Chapter 12. Printing

In the past, code to handle printing has been difficult to write. Many factors, such as margins, page orientation, and paper size, come into play. The differences in drawing models (between screen drawing and drawing to the printer) have made things even more challenging. Cocoa provides a clean printing interface that uses the same drawing model used to draw to the screen. In addition, just as Cocoa supports the use of calibrated color when drawing to the screen, ColorSync provides advanced color management when printing to paper.

As we saw in Chapter 7, when a view object receives a drawRect: message, it responds by drawing itself into the current graphics context. Usually, this context is a frame buffer, and the drawRect: message results in the view drawing its contents to the screen. The same machinery is used during printing, but the current graphics context is set to be the printer.

Remember (as discussed in Chapter 7) that the drawRect: method is never called directly to make a view appear on the screen; it is called only when the display message is sent to the view. The same methodology applies to printing; the drawRect: method is called when a print: message is sent to the view. Calling print: on a view causes the AppKit to display a print panel that asks the user which printer she wishes to use (along with page setup information). When the user clicks the Print button of the print panel, a sequence of drawRect: messages—one for each page—is sent ...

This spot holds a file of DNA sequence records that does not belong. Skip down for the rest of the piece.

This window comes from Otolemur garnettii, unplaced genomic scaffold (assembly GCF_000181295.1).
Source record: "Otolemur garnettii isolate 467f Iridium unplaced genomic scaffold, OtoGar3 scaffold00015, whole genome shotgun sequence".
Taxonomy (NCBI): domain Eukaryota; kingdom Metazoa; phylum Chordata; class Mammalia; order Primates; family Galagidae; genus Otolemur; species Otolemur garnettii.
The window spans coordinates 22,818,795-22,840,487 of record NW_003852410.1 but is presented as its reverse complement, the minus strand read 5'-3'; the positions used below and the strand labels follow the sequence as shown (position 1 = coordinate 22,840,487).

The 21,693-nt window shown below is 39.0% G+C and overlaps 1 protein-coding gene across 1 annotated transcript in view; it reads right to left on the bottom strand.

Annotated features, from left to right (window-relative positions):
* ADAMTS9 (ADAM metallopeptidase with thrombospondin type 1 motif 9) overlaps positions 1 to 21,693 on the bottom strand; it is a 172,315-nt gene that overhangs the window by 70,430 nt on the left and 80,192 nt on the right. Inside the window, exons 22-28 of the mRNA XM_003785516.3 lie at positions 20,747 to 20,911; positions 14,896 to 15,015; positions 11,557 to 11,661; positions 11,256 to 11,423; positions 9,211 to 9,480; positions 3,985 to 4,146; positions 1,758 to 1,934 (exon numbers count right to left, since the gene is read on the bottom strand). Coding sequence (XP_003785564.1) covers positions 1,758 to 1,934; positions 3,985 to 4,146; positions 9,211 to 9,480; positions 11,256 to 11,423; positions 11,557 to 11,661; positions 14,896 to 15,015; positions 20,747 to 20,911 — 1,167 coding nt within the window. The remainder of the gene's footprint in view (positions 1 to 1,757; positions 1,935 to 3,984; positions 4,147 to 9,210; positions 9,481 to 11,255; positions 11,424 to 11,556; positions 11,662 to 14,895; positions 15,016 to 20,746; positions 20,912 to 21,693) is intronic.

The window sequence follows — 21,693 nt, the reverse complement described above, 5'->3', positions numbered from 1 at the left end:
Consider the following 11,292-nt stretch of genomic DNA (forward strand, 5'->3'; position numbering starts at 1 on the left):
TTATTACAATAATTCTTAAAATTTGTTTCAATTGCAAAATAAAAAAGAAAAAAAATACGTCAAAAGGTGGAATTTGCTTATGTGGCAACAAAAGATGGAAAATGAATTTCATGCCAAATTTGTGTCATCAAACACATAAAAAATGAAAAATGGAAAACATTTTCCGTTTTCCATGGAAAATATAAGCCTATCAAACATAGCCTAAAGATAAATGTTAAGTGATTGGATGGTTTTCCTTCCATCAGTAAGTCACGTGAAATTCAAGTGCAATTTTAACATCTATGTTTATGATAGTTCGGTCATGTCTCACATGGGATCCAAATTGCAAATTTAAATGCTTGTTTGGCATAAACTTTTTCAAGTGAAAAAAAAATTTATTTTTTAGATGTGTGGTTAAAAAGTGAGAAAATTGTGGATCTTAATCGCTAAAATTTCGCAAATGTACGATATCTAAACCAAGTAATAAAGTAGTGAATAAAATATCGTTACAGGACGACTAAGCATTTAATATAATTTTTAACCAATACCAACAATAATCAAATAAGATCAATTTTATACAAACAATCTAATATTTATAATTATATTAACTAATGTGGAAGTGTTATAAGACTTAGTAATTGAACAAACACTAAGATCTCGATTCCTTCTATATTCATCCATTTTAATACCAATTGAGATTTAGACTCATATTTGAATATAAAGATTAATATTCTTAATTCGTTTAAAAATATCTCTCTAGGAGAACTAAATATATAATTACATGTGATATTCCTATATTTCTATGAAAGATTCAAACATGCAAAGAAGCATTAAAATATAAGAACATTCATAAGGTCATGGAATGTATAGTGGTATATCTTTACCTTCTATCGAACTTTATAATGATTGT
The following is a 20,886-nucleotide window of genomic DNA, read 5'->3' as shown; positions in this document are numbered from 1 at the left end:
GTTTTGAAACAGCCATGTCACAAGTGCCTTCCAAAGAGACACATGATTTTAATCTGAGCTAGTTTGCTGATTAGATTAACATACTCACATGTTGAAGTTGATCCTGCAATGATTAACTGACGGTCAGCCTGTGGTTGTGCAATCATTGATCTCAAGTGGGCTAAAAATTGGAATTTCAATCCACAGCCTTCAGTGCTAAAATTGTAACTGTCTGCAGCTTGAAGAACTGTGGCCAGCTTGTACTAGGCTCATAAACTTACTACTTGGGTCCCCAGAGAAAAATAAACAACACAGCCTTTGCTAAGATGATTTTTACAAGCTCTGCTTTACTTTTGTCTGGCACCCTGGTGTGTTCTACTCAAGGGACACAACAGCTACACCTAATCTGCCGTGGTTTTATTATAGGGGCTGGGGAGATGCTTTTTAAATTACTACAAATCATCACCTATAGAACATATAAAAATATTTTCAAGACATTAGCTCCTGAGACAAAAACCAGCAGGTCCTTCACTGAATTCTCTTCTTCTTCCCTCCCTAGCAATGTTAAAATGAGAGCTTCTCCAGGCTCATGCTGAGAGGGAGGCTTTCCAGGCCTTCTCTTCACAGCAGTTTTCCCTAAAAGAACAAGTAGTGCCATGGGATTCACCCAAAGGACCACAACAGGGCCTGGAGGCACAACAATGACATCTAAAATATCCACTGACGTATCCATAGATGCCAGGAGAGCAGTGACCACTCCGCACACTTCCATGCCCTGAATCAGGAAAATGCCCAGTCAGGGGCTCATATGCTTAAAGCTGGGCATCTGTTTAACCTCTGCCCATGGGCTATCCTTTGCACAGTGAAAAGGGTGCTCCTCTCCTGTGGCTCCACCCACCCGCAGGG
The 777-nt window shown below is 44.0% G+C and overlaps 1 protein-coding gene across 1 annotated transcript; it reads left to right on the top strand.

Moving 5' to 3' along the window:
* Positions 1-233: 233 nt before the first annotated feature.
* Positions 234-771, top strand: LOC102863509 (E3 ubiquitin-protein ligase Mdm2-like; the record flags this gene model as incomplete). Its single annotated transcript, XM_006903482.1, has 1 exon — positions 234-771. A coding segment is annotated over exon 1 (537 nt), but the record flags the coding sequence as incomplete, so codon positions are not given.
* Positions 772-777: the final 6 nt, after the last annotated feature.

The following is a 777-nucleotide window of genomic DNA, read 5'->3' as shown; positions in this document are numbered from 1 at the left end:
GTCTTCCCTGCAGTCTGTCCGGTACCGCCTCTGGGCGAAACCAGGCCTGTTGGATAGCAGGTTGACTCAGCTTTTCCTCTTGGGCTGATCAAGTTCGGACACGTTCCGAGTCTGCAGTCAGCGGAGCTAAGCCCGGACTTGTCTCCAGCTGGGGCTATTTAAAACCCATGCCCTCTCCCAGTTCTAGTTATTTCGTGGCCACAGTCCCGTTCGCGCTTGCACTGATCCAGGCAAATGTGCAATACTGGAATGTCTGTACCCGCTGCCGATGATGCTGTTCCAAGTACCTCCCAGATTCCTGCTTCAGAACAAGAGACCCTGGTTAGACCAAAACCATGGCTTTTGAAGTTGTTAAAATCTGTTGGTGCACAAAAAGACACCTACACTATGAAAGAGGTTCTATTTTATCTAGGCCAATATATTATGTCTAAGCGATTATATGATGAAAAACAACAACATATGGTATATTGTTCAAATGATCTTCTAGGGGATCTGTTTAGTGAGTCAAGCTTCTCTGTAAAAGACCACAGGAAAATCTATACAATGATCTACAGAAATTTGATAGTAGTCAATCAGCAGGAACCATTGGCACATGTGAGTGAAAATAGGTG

Get Learning Cocoa with Objective-C, 2nd Edition now with O’Reilly online learning.

O’Reilly members experience live online training, plus books, videos, and digital content from 200+ publishers.